Fastening Threads / Screwdriving and Riveting Assembly / Columns

Fastening Threads: All Screw Head-Drive Features Are Not the Same

August 29, 2011
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Impact head and drive style selection can have a profound effect on assembly productivity. To examine this, we recently conducted a study focusing on machine screws.

Impact head and drive style selection can have a profound effect on assembly productivity. To examine this, we recently conducted a study focusing on the highest volume segment of threaded fastener installation- small fasteners less than 0.25 inch in diameter, commonly referred to as machine screws.

In addition to being plentiful, the assembly method of these fasteners is arguably more consistent than other segments, making test results more widely applicable.

Figure 1 summarizes the results of three tests performed to quantify the relative productivity of each option. Tests 1a and 1b capture the total assembly time for fasteners hand started and bit started, respectively. Test 2 determined the maximum angle at which the driver could be oriented off the screw axis and still consistently drive the fastener into a prevailing torque nut.

The differentiating factor in start times shown in Test 1a is the head geometry. Specifically, how easily that geometry can be manipulated to mate the screw to the nut member. The tall cylindrical shape of the hex socket head screw, providing a large area with surfaces parallel to the screw shank, best fits that description as demonstrated by significantly lower times. Drive times, on the other hand, are dependent on drive geometries in the bit-socket and the drive feature.

The key features of effective drive styles are small angles of symmetry (features each 60 degrees, rather than 90 or 180 degrees) and an entry radius. The results showed that the operator has greater influence on start time than drive time.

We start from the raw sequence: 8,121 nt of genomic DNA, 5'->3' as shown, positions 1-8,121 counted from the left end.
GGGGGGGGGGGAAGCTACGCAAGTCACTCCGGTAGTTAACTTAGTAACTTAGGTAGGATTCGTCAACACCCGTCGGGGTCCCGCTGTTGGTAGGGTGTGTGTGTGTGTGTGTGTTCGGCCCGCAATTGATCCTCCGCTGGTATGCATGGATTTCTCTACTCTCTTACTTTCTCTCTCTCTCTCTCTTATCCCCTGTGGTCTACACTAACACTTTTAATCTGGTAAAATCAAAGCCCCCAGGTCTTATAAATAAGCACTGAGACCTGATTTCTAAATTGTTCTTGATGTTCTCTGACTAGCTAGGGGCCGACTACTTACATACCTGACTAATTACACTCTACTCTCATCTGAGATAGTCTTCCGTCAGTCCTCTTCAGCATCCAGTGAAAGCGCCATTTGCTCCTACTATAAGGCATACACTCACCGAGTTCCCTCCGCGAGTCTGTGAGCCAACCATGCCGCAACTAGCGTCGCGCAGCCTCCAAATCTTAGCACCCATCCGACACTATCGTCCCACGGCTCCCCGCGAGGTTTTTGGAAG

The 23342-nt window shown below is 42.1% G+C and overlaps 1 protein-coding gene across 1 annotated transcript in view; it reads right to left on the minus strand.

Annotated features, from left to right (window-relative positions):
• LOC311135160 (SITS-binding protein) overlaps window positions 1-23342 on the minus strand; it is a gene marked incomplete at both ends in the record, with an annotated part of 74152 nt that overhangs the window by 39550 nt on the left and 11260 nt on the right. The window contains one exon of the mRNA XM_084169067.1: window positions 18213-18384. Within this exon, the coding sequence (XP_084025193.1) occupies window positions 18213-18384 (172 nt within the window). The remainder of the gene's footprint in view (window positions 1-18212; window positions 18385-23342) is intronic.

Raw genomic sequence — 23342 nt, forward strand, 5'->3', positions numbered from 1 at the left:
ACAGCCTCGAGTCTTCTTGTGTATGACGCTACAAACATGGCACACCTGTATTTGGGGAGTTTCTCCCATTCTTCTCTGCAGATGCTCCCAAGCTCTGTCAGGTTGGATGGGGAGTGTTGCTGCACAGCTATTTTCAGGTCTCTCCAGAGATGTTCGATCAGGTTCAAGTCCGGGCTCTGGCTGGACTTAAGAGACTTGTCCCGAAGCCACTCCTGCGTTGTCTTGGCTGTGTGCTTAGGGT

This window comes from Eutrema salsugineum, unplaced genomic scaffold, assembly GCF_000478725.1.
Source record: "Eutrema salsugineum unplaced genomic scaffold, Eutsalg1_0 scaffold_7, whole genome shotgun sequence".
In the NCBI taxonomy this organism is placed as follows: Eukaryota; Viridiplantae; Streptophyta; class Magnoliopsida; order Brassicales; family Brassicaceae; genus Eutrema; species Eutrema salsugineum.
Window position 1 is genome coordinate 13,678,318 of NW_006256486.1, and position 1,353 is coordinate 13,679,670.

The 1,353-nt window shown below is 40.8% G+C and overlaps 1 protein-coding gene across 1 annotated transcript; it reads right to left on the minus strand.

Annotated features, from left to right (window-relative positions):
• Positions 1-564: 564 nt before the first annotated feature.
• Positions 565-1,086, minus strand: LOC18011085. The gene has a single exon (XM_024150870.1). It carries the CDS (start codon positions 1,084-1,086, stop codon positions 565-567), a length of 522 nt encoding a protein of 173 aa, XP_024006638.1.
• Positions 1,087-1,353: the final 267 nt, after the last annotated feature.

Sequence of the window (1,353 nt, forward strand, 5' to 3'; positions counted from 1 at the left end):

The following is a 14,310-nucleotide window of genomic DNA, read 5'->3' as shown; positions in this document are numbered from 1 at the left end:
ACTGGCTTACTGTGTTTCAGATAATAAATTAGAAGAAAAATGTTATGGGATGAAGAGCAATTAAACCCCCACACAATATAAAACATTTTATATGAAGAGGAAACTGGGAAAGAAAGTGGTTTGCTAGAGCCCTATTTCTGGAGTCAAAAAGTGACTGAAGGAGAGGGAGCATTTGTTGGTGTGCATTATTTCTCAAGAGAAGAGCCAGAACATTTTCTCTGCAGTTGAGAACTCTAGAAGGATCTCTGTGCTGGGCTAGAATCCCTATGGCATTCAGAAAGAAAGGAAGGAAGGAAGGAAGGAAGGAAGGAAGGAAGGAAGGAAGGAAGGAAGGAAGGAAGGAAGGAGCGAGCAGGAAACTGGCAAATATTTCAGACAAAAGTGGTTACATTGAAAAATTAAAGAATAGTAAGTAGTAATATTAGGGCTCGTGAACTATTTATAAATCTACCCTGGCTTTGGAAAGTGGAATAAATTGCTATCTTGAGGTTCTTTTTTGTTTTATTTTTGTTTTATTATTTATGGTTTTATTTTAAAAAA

Fasteners were driven into tapped holes on 1 inch centers. Additional samples were then run into prevailing torque nuts to determine if the resistance would change performance. The only impact was that all times increased approximately 0.5 second, due to driver RPM being reduced from the added load. Relative times were essentially unchanged.

Bit starting, as illustrated in Test 1b, can provide significant reduction in assembly time, particularly when head geometry is not conducive to hand starting. Bit starting does increase the potential for cross-threading; though no instances occurred in the 208 screws driven in Test 2 (fine threads are less prone to cross-threading). The ideal manual installation method is when the component to be fastened can support the fastener sufficiently, it is aligned relative to the nut member, and it can be placed and driven safely without hand starting.

The poor performance of the Phillips drive in Test 2 was due to the angled drive surfaces and rapidly diminishing contact area at increasing angles. The slotted drive cammed out laterally before enough angle could be achieved to cause axial release, so the reported results of this test are of limited value. The hex head allowed the bit to fall below the screw head bearing plane, thus allowing a large starting angle.

However, the drive cannot be completed at this angle, as socket contact will prevent the fastener from being fully driven. The driver must be rotated upward to an angle similar to the hex washer head. The lobed geometry of the Torx-type drives allow greater clearance and a larger entry radius between the bit and drive surfaces than the internal hex, because the profile allows more contact area to be maintained. This results in greater possible drive angles than the internal hex drives of the socket heads.

There are several variants of the widely available Phillips drive that incorporate improvements to that system (generically termed cruciform or cross). Many of them are proprietary, as is the Torx Plus drive, introduced as an improvement on the Torx drive upon the latter’s patent expiration.

The complete test report excerpted for this column can be found at

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